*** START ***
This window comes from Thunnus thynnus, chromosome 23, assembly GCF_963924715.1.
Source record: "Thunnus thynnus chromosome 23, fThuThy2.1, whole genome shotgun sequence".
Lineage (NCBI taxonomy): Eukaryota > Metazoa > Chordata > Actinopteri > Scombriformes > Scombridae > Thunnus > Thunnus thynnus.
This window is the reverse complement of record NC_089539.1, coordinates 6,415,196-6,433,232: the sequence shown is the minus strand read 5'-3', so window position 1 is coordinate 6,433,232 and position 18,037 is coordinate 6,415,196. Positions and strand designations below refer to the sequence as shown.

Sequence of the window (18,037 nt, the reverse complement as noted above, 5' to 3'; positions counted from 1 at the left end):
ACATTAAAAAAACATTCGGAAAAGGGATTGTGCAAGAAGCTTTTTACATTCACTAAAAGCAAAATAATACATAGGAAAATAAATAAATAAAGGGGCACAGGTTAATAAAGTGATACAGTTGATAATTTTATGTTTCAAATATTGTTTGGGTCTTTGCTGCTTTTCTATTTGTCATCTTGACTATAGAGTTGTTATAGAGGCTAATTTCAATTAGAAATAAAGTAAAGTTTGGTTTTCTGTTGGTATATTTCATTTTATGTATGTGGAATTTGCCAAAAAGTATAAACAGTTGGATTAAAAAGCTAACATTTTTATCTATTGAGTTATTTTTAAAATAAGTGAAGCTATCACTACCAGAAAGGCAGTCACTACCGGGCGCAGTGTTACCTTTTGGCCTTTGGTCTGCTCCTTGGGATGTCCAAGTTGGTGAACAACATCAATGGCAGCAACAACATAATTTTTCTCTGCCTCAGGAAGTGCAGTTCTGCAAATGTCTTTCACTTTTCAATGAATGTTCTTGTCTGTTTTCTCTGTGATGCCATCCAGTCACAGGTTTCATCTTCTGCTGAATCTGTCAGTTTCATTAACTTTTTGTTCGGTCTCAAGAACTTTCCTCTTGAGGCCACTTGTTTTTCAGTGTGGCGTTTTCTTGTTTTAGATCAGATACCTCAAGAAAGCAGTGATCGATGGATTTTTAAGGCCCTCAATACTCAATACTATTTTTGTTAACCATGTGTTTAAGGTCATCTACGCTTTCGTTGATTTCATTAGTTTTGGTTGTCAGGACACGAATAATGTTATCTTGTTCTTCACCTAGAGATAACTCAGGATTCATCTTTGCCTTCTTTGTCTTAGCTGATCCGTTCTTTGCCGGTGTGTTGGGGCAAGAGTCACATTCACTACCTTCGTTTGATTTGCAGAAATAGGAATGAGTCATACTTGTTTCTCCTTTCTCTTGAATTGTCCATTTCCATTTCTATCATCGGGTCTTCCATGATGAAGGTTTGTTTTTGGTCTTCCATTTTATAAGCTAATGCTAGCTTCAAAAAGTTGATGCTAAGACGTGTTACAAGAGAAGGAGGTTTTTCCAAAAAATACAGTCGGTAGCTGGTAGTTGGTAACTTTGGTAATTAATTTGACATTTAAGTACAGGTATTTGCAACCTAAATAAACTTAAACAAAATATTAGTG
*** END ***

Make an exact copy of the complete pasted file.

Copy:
This window comes from Thunnus thynnus, chromosome 23, assembly GCF_963924715.1.
Source record: "Thunnus thynnus chromosome 23, fThuThy2.1, whole genome shotgun sequence".
Lineage (NCBI taxonomy): Eukaryota > Metazoa > Chordata > Actinopteri > Scombriformes > Scombridae > Thunnus > Thunnus thynnus.
This window is the reverse complement of record NC_089539.1, coordinates 6,415,196-6,433,232: the sequence shown is the minus strand read 5'-3', so window position 1 is coordinate 6,433,232 and position 18,037 is coordinate 6,415,196. Positions and strand designations below refer to the sequence as shown.

Sequence of the window (18,037 nt, the reverse complement as noted above, 5' to 3'; positions counted from 1 at the left end):
ACATTAAAAAAACATTCGGAAAAGGGATTGTGCAAGAAGCTTTTTACATTCACTAAAAGCAAAATAATACATAGGAAAATAAATAAATAAAGGGGCACAGGTTAATAAAGTGATACAGTTGATAATTTTATGTTTCAAATATTGTTTGGGTCTTTGCTGCTTTTCTATTTGTCATCTTGACTATAGAGTTGTTATAGAGGCTAATTTCAATTAGAAATAAAGTAAAGTTTGGTTTTCTGTTGGTATATTTCATTTTATGTATGTGGAATTTGCCAAAAAGTATAAACAGTTGGATTAAAAAGCTAACATTTTTATCTATTGAGTTATTTTTAAAATAAGTGAAGCTATCACTACCAGAAAGGCAGTCACTACCGGGCGCAGTGTTACCTTTTGGCCTTTGGTCTGCTCCTTGGGATGTCCAAGTTGGTGAACAACATCAATGGCAGCAACAACATAATTTTTCTCTGCCTCAGGAAGTGCAGTTCTGCAAATGTCTTTCACTTTTCAATGAATGTTCTTGTCTGTTTTCTCTGTGATGCCATCCAGTCACAGGTTTCATCTTCTGCTGAATCTGTCAGTTTCATTAACTTTTTGTTCGGTCTCAAGAACTTTCCTCTTGAGGCCACTTGTTTTTCAGTGTGGCGTTTTCTTGTTTTAGATCAGATACCTCAAGAAAGCAGTGATCGATGGATTTTTAAGGCCCTCAATACTCAATACTATTTTTGTTAACCATGTGTTTAAGGTCATCTACGCTTTCGTTGATTTCATTAGTTTTGGTTGTCAGGACACGAATAATGTTATCTTGTTCTTCACCTAGAGATAACTCAGGATTCATCTTTGCCTTCTTTGTCTTAGCTGATCCGTTCTTTGCCGGTGTGTTGGGGCAAGAGTCACATTCACTACCTTCGTTTGATTTGCAGAAATAGGAATGAGTCATACTTGTTTCTCCTTTCTCTTGAATTGTCCATTTCCATTTCTATCATCGGGTCTTCCATGATGAAGGTTTGTTTTTGGTCTTCCATTTTATAAGCTAATGCTAGCTTCAAAAAGTTGATGCTAAGACGTGTTACAAGAGAAGGAGGTTTTTCCAAAAAATACAGTCGGTAGCTGGTAGTTGGTAACTTTGGTAATTAATTTGACATTTAAGTACAGGTATTTGCAACCTAAATAAACTTAAACAAAATATTAGTG